Four attributes are all that is needed to deal with the worst of petty tyrants, provided, of course, that a petty tyrant has been found. The petty tyrant is the outside element, the one we cannot control and the element that is perhaps the most important of them all. The warrior who stumbles on a petty tyrant is a lucky one. You’re fortunate if you come upon one in your path, because if you don’t you have to go out and look for one.

If seers can hold their own in facing petty tyrants, they can certainly face the unknown with impunity, and then they can even stand the presence of the unknowable.  Nothing can temper the spirit of a warrior as much as the challenge of dealing with impossible people in positions of power. Only under those conditions can warriors acquire the sobriety and serenity to stand the pressure of the unknowable.

The perfect ingredient for the making of a superb seer is a petty tyrant with unlimited prerogatives. Seers have to go to extremes to find a worthy one. Most of the time they have to be satisfied with very small fry. Then warriors develop a strategy using the four attributes of warriorship: control, discipline, forbearance, and timing.  On the path of knowledge there are four steps. The first step is the decision to become apprentices. After the apprentices change their views about themselves and the world they take the second step and become warriors, which is to say, beings capable of the utmost discipline and control over themselves. The third step, after acquiring forbearance and timing, is to become men of knowledge. When men of knowledge learn to see they have taken the fourth step and have become seers.

Control and discipline refer to an inner state. A warrior is self-oriented, not in a selfish way but in the sense of a total examination of the self.  Forbearance and timing are not quite an inner state. They are in the domain of the man of knowledge. The idea of using a petty tyrant is not only for perfecting the warrior’s spirit, but also for enjoyment and happiness. Even the worst tyrants can bring delight, provided, of course, that one is a warrior.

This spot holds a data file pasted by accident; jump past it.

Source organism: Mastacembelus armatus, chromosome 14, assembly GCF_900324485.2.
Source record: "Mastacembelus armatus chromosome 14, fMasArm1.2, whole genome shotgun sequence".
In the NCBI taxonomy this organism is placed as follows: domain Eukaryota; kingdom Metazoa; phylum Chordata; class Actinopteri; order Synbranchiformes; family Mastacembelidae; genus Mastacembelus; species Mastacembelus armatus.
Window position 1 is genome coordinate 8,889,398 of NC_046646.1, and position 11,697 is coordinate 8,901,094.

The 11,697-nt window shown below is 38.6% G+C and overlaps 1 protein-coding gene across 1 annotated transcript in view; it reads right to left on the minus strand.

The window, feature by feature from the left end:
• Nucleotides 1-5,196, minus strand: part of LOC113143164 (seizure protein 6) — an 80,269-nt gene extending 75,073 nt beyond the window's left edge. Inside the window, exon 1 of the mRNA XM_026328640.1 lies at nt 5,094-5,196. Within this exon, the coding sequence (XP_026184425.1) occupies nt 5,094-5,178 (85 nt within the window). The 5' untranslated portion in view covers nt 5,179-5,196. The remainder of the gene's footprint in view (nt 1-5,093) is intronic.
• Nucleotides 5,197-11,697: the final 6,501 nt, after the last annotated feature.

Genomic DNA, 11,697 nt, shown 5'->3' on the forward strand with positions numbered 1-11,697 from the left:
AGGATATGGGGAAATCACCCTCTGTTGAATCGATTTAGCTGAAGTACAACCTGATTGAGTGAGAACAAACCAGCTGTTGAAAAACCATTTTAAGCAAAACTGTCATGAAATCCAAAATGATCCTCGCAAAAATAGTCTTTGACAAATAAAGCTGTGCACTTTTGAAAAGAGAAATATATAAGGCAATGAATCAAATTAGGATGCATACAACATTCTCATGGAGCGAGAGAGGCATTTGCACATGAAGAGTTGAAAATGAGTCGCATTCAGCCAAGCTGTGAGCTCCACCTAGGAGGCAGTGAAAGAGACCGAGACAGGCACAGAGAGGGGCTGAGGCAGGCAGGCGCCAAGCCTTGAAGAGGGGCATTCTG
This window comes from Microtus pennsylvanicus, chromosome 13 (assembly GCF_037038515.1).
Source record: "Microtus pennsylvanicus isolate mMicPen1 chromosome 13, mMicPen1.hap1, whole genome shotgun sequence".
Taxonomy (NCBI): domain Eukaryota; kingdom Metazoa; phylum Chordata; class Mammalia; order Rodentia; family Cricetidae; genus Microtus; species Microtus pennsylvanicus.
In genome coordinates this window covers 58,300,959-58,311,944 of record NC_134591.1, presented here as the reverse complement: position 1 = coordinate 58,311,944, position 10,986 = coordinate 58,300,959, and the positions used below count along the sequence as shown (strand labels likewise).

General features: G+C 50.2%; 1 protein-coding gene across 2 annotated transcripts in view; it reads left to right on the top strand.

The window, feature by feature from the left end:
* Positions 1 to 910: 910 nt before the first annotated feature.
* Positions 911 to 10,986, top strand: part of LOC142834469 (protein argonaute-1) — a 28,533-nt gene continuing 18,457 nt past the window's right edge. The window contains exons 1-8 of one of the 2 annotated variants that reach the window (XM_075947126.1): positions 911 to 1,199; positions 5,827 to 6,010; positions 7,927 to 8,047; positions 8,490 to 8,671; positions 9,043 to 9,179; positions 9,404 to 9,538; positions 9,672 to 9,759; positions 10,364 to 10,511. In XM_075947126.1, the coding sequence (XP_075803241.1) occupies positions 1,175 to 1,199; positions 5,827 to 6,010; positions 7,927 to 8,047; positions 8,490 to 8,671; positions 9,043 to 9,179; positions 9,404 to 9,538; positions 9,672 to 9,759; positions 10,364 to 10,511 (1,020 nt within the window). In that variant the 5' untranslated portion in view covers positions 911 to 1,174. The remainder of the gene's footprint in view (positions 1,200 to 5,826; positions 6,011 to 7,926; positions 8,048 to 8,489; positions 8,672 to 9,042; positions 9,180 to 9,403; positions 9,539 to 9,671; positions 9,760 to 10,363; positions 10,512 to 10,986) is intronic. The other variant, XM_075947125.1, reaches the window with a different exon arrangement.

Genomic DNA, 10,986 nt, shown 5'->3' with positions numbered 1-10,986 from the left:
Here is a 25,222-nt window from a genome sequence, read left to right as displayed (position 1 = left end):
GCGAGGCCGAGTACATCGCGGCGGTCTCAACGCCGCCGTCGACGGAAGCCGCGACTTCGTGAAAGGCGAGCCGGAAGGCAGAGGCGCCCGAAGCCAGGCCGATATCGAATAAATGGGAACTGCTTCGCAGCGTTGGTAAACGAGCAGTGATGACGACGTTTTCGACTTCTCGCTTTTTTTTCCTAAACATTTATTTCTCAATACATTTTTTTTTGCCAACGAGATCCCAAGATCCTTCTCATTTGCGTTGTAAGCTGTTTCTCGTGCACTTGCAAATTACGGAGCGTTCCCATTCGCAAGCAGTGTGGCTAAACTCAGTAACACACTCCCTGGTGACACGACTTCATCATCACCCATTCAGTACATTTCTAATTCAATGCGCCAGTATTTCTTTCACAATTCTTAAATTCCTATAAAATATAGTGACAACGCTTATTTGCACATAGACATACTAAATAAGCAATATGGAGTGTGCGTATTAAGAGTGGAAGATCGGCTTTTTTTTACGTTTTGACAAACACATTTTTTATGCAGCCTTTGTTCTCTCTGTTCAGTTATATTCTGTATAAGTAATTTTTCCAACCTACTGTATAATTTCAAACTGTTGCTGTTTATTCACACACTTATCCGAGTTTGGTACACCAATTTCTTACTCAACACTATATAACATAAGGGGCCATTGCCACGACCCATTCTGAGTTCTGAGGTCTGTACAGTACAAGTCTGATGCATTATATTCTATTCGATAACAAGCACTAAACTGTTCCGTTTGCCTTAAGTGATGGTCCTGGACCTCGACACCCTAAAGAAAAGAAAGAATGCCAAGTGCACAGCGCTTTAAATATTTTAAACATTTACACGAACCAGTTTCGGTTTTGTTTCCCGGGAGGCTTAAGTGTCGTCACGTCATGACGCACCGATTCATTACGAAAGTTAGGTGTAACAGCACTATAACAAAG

The mistake average men make in confronting petty tyrants is not to have a strategy to fall back on; the fatal flaw is that average men take themselves too seriously; their actions and feelings, as well as those of the petty tyrants, are all-important. Warriors, on the other hand, not only have a well-thought-out strategy, but are free from self-importance. What restrains their self-importance is that they have understood that reality is an interpretation we make.

Petty tyrants take themselves with deadly seriousness while warriors do not. What usually exhausts us is the wear and tear on our self-importance. Any man who has an iota of pride is ripped apart by being made to feel worthless.  To tune the spirit when someone is trampling on you is called control. Instead of feeling sorry for himself a warrior immediately goes to work mapping the petty tyrant’s strong points, his weaknesses, his quirks of behavior.  To gather all this information while they are beating you up is called discipline. A perfect petty tyrant has no redeeming feature.

Forbearance is to wait patiently–no rush, no anxiety–a simple, joyful holding back of what is due.A warrior knows that he is waiting and what he is waiting for. Right there is the great joy of warriorship.  Timing is the quality that governs the release of all that is held back. Control, discipline, and forbearance are like a dam behind which everything is pooled. Timing is the gate in the dam.

Forbearance means holding back with the spirit something that the warrior knows is rightfully due. It doesn’t mean that a warrior goes around plotting to do anybody mischief, or planning to settle past scores. Forbearance is something independent. As long as the warrior has control, discipline, and timing, forbearance assures giving whatever is due to whoever deserves it.

To be defeated by a small-fry petty tyrant is not deadly, but devastating. Warriors who succumb to a small-fry petty tyrant are obliterated by their own sense of failure and unworthiness. Anyone who joins the petty tyrant is defeated. To act in anger, without control and discipline, to have no forbearance, is to be defeated.  After warriors are defeated they either regroup themselves or they abandon the quest for knowledge and join the ranks of the petty tyrants for life.

%d bloggers like this: